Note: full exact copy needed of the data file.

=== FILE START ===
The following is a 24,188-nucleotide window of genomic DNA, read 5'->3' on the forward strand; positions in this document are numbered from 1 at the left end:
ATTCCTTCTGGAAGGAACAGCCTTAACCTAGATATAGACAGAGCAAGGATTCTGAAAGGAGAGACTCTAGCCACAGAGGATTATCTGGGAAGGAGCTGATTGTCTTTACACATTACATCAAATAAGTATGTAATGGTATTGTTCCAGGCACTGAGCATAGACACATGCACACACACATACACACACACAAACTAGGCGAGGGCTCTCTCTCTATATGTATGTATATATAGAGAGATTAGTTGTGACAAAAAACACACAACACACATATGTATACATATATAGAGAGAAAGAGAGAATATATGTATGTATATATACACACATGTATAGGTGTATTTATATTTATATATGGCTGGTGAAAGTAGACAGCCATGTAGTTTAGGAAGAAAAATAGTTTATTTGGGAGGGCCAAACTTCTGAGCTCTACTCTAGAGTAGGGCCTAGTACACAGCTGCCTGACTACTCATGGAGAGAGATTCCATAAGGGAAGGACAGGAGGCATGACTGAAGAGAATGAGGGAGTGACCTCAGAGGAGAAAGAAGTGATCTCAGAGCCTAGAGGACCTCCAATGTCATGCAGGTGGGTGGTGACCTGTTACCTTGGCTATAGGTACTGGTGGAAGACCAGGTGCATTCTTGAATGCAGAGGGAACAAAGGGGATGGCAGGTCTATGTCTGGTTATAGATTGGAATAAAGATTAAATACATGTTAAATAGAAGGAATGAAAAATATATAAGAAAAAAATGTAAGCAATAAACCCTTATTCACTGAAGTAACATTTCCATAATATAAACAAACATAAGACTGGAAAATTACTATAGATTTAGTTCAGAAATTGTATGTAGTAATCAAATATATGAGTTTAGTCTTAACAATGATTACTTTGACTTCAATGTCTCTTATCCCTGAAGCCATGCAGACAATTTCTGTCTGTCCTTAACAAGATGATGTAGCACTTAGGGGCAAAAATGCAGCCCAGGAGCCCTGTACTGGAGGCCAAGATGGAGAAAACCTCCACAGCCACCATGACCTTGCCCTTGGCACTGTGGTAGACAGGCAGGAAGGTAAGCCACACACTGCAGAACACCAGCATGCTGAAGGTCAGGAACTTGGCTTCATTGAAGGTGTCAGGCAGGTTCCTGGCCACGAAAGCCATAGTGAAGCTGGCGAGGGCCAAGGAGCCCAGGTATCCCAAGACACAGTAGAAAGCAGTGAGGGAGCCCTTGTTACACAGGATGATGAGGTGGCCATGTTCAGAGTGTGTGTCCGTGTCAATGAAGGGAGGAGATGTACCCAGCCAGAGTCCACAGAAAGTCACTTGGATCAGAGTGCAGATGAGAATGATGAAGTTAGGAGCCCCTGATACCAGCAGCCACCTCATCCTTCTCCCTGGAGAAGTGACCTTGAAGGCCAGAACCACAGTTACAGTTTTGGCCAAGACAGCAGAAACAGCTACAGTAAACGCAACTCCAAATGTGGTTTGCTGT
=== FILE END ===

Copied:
The following is a 24,188-nucleotide window of genomic DNA, read 5'->3' on the forward strand; positions in this document are numbered from 1 at the left end:
ATTCCTTCTGGAAGGAACAGCCTTAACCTAGATATAGACAGAGCAAGGATTCTGAAAGGAGAGACTCTAGCCACAGAGGATTATCTGGGAAGGAGCTGATTGTCTTTACACATTACATCAAATAAGTATGTAATGGTATTGTTCCAGGCACTGAGCATAGACACATGCACACACACATACACACACACAAACTAGGCGAGGGCTCTCTCTCTATATGTATGTATATATAGAGAGATTAGTTGTGACAAAAAACACACAACACACATATGTATACATATATAGAGAGAAAGAGAGAATATATGTATGTATATATACACACATGTATAGGTGTATTTATATTTATATATGGCTGGTGAAAGTAGACAGCCATGTAGTTTAGGAAGAAAAATAGTTTATTTGGGAGGGCCAAACTTCTGAGCTCTACTCTAGAGTAGGGCCTAGTACACAGCTGCCTGACTACTCATGGAGAGAGATTCCATAAGGGAAGGACAGGAGGCATGACTGAAGAGAATGAGGGAGTGACCTCAGAGGAGAAAGAAGTGATCTCAGAGCCTAGAGGACCTCCAATGTCATGCAGGTGGGTGGTGACCTGTTACCTTGGCTATAGGTACTGGTGGAAGACCAGGTGCATTCTTGAATGCAGAGGGAACAAAGGGGATGGCAGGTCTATGTCTGGTTATAGATTGGAATAAAGATTAAATACATGTTAAATAGAAGGAATGAAAAATATATAAGAAAAAAATGTAAGCAATAAACCCTTATTCACTGAAGTAACATTTCCATAATATAAACAAACATAAGACTGGAAAATTACTATAGATTTAGTTCAGAAATTGTATGTAGTAATCAAATATATGAGTTTAGTCTTAACAATGATTACTTTGACTTCAATGTCTCTTATCCCTGAAGCCATGCAGACAATTTCTGTCTGTCCTTAACAAGATGATGTAGCACTTAGGGGCAAAAATGCAGCCCAGGAGCCCTGTACTGGAGGCCAAGATGGAGAAAACCTCCACAGCCACCATGACCTTGCCCTTGGCACTGTGGTAGACAGGCAGGAAGGTAAGCCACACACTGCAGAACACCAGCATGCTGAAGGTCAGGAACTTGGCTTCATTGAAGGTGTCAGGCAGGTTCCTGGCCACGAAAGCCATAGTGAAGCTGGCGAGGGCCAAGGAGCCCAGGTATCCCAAGACACAGTAGAAAGCAGTGAGGGAGCCCTTGTTACACAGGATGATGAGGTGGCCATGTTCAGAGTGTGTGTCCGTGTCAATGAAGGGAGGAGATGTACCCAGCCAGAGTCCACAGAAAGTCACTTGGATCAGAGTGCAGATGAGAATGATGAAGTTAGGAGCCCCTGATACCAGCAGCCACCTCATCCTTCTCCCTGGAGAAGTGACCTTGAAGGCCAGAACCACAGTTACAGTTTTGGCCAAGACAGCAGAAACAGCTACAGTAAACGCAACTCCAAATGTGGTTTGCTGT